Peck, Wood, Canadian publishing, Zoe Trope, more

James Atlas profiles Dale Peck, a controversial reviewer, novelist and protégé of critic James Wood, in The Magazine this week. The piece retreads the well-worn ground of The Believer anti-snark manifesto and recent controversies over bad reviews (including the oft-quoted Tibor Fischer attack on Amis’ Yellow Dog). It also delves into Peck’s background, his writing, and his career as a reviewer:

James Wood, the brilliant but intimidating house critic of The New Republic, noticed Peck’s reviews and suggested he write for the magazine. Egged on by Leon Wieseltier, the magazine’s literary editor, Peck produced a spate of diatribes — beginning with one against “Don’t the Moon Look Lonesome,” a sprawling, eloquent novel by Stanley Crouch. “No,” Peck responded to the title, “it doesn’t.”

Although Peck has a new novel coming out, he believes it’s impervious to negative reviews:

“Are you aware of the damage a negative review can do?” I asked, not for the first time. Over the course of several conversations, I had been trying to get an answer out of him.

“It goes with the territory,” Peck replied with a shrug. Given his track record, how did he think his own new book, “What We Lost,” would fare? I offered him a quote I’d remembered from somewhere: “Literature is the only profession where you start out as a prosecutor and end up in the dock.” Peck didn’t seem worried. “I’m going to sound like a jerk,” he warned me. “Maybe I am a jerk, but the books I’ve published are among the best books published in the last 10 years.” As for “What We Lost,” “it’s impossible to review badly.”

Whatever happens, he says, he’s hanging up his gloves. “I’m not going to write any more bad reviews. I’m publishing this book” — “Hatchet Jobs” — “and that’s it.”

Speaking of James Wood, The Literary Saloon links to a profile of the critic. He’s teaching at Harvard this term.

Most writers in Canada can’t support themselves on their share of book sales, Caroline Adderson argues (in an article that takes the form of imaginary letters). The numbers are disheartening:

For each book sold, the writer gets the kitten’s share: 10 per cent. In other words, a $32 hardcover novel nets the writer $3.20. Of that $3.20, the writer’s agent (if she is lucky enough to have one) gets 15 per cent. The agent also charges the writer for expenses such as photocopying, postage, stationary and phone calls, none of which the writer begrudges, because, without an agent, she has virtually no hope of selling her book outside Canada.

A writer will need another job if she has to depend on Canadian sales alone. She will have to teach creative writing. In Canada, a country of more than 30 million people, a novel is considered to have sold respectably if three thousand copies leave the shelf. You do the math: 3,000 x $3.20, minus 15 per cent, minus hundreds of dollars in expenses, minus your advance on these royalties, divided by four or five (depending on how many years the book took to write), equals, on a bad day, a fairly deep sense of futility.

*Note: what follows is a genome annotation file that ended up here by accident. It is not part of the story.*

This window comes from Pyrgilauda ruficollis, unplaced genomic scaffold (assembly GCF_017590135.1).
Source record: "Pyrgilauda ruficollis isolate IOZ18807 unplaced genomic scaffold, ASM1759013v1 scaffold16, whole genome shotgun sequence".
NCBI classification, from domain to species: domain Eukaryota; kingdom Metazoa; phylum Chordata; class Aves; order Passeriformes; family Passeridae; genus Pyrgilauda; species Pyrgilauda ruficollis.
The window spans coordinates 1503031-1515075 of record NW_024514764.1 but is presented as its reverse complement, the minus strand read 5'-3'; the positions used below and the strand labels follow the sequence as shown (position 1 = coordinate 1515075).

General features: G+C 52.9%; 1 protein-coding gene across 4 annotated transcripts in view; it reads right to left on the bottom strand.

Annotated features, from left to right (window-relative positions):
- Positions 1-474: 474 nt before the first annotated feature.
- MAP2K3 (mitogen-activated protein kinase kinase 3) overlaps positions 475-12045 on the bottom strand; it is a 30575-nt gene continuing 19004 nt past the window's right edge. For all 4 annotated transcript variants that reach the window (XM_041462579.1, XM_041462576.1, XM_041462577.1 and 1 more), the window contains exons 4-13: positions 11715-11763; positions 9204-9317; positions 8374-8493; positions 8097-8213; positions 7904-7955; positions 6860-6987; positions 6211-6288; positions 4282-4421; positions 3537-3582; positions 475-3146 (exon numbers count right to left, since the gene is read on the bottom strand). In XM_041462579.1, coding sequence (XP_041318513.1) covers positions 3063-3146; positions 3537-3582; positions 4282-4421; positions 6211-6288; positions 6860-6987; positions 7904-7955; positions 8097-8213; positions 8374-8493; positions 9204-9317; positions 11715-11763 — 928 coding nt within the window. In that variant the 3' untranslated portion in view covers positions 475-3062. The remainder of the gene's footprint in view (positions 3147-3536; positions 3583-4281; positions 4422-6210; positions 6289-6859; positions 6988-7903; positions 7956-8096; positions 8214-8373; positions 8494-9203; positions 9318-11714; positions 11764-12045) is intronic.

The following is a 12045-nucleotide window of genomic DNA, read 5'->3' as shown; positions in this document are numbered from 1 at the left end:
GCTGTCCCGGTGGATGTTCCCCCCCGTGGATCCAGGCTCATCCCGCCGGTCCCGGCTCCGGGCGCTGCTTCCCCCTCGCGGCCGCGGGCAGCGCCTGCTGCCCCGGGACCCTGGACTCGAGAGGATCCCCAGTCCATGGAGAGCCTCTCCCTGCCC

(Via Arts Journal.)

After seeing Zoe Trope read, Taylor Clark attempts to puzzle out the appeal of the young author to the public and to major publishers, who were “clawing at one another’s eyes for the right to pay 100 grand for a teenager’s diary.” (Thanks to Ed Page for the link.)

Emma links to Scarlett Thomas’ revealing and funny post about her occasional contributions to the Independent:

Every time they ask me to write about something, it’s something stupid, and then when I try to make it interesting/political it gets edited. But what was the last straw? Hmmm… Well, there was the time they actually let me ‘help’ come up with the subject I should write about. I scanned the papers and sent a long e-mail with about 7 different ideas. ‘Thanks,’ they said. ‘But can you make it a bit more frivolous?’

Chicha explains why the bibliotherapeutic (or whatever) practice of prescribing books to help depressed readers through “inspiration” or “cheer[ing] them up” doesn’t work for many of us with depressive tendencies who seek out books that reveal something about our state of mind. “When I’m depressed, what comforts me most is the sense of not being alone with my thoughts and experiences,” she says.

In a somewhat related article, from the Guardian, Polly Vernon writes about the reaction of the British public to self-help books:

the self-help publishing phenomenon divides the nation. Either you do, in which case, you really, really do (statistics suggest that even the most standard issue self-help disciple owns an average of 12 help books); or you don’t, in which case you are perpetually backing away from friends who offer up dog-eared copies of Deepak Chopra or M Scott Peck, with feverish glints in their eyes, promising ‘It’ll change your life, like it did mine.’

Borges’ books are up for auction. Darice points me to Neil Gaiman, who says the auction “seems more like a Borgesian metafiction than it has any right to be in real life. I keep wondering whether there are any non-existent books listed.”


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